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I have been asserting that what critics call the crisis of literacy and education in America is less a deficiency in students’ skills and abilities and more a crisis in the legitimacy of the literacies that have been institutionalized within American colleges and universities. In the previous chapter, I have argued that...
INTERLUDE: Read(Writ)ing Classrooms with Students I
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Before entering Dr. Schroeder’s English 101 class, I expected a traditional instruction on grammar and writing. However, I later learned that Dr. Schroeder uses a more modern way of teaching in which he instructs his students about different literacies and presents abstract ideas. He was very enthusiastic about the subjects presented in each class. Dr. Schroeder...
3. CONSTRUCTED LITERACIES
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In chapter two, I offered examples of the concerns that Freire and others have had about critical literacies in American schools1 by considering the classroom practices of James Berlin and Ira Shor, two theorists who have done much to foster the conversations about critical literacies in contemporary American...
INTERLUDE: Read(Writ)ing Classrooms with Students II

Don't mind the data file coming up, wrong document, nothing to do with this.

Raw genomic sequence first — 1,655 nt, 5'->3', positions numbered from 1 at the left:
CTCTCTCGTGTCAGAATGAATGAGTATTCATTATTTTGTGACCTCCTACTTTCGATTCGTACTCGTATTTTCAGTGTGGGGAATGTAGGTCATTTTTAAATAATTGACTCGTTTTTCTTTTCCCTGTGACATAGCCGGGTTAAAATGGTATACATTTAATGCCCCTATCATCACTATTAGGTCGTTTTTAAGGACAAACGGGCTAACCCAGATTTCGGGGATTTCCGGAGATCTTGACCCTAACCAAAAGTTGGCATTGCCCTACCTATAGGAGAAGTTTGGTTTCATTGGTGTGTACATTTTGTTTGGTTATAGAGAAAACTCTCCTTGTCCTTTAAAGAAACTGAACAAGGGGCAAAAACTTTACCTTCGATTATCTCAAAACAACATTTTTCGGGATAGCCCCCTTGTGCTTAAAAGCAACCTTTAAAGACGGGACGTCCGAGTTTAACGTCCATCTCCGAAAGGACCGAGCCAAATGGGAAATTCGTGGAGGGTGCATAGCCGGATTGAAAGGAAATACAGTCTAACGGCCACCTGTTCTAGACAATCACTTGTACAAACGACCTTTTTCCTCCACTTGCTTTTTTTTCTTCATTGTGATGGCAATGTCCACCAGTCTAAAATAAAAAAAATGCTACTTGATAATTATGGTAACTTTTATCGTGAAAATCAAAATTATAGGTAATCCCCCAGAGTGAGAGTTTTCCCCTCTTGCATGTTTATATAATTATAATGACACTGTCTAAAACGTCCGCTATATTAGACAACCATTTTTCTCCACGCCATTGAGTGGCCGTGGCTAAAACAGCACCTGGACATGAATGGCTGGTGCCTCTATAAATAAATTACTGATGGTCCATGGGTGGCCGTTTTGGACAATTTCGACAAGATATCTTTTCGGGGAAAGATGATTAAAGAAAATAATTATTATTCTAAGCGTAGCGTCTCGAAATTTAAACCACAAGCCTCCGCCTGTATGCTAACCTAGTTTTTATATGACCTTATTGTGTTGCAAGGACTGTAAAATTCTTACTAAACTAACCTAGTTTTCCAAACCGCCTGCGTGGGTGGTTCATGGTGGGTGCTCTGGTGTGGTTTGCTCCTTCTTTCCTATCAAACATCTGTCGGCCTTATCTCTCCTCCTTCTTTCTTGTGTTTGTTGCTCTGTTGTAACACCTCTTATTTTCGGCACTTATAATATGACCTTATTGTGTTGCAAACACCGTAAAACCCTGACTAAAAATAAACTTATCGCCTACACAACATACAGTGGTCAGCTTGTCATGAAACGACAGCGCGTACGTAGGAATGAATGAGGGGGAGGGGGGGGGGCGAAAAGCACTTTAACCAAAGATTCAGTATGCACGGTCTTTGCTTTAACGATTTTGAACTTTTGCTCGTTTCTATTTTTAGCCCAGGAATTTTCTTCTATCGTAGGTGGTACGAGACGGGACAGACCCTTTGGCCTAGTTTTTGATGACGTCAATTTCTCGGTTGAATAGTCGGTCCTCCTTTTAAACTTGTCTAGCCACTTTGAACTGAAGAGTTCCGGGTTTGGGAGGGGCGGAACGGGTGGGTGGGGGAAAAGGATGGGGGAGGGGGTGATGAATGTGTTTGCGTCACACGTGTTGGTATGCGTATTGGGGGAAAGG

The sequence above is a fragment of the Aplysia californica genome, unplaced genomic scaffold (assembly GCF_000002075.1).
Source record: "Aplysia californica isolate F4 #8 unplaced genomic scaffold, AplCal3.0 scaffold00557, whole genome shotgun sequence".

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Being exposed to the same teacher for an extended period of time can result in many things- some good and some bad. I have taken English 101and 102 with Dr. Schroeder, and by choice, surprisingly. I found through the first semester that I had developed a love/hate relationship with his teaching style, but there was enough of the love to have me sign up with him again for...
4. REINVENTING THE UNIVERSITY
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As I have been arguing throughout, the contemporary conditions that are being called a crisis in literacy are more productively described as part of larger social crises of engagement and meaning. In offering this reading of literacy and learning, I have rewritten what critics are calling the contemporary crisis in literacy...
INTERLUDE: Read(Writ)ing Constructed Literacies With Colleagues
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Thanks for the invitation to respond to your interesting book. I think I have something to contribute to your project of seeking an alternative literacy that is more constructed and constructive than what now seems disappointing. For what strikes me as most eloquent in your book is your picture of students alienated from the rewards of literacy—and the more muffled tale of your own...
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Thanks, in part, to a coalition of forces that have been loosely called postmodernism, we, as a profession and as a society, have become more aware of differences in our classrooms, as well we should. Between 1960 and 1980, the admission of 8.5 million additional students brought the total enrollment in...
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ABOUT THE AUTHOR
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Christopher Schroeder lives, writes, and teaches in New York, where he continues to explore literacies and education in a postmodern United States. Currently, he coordinates the Writing Across the Curriculum program at the C. W. Post campus of the Long Island University where he also teaches undergraduate and graduate courses in rhetoric, composition, linguistics...
Publication Year: 2001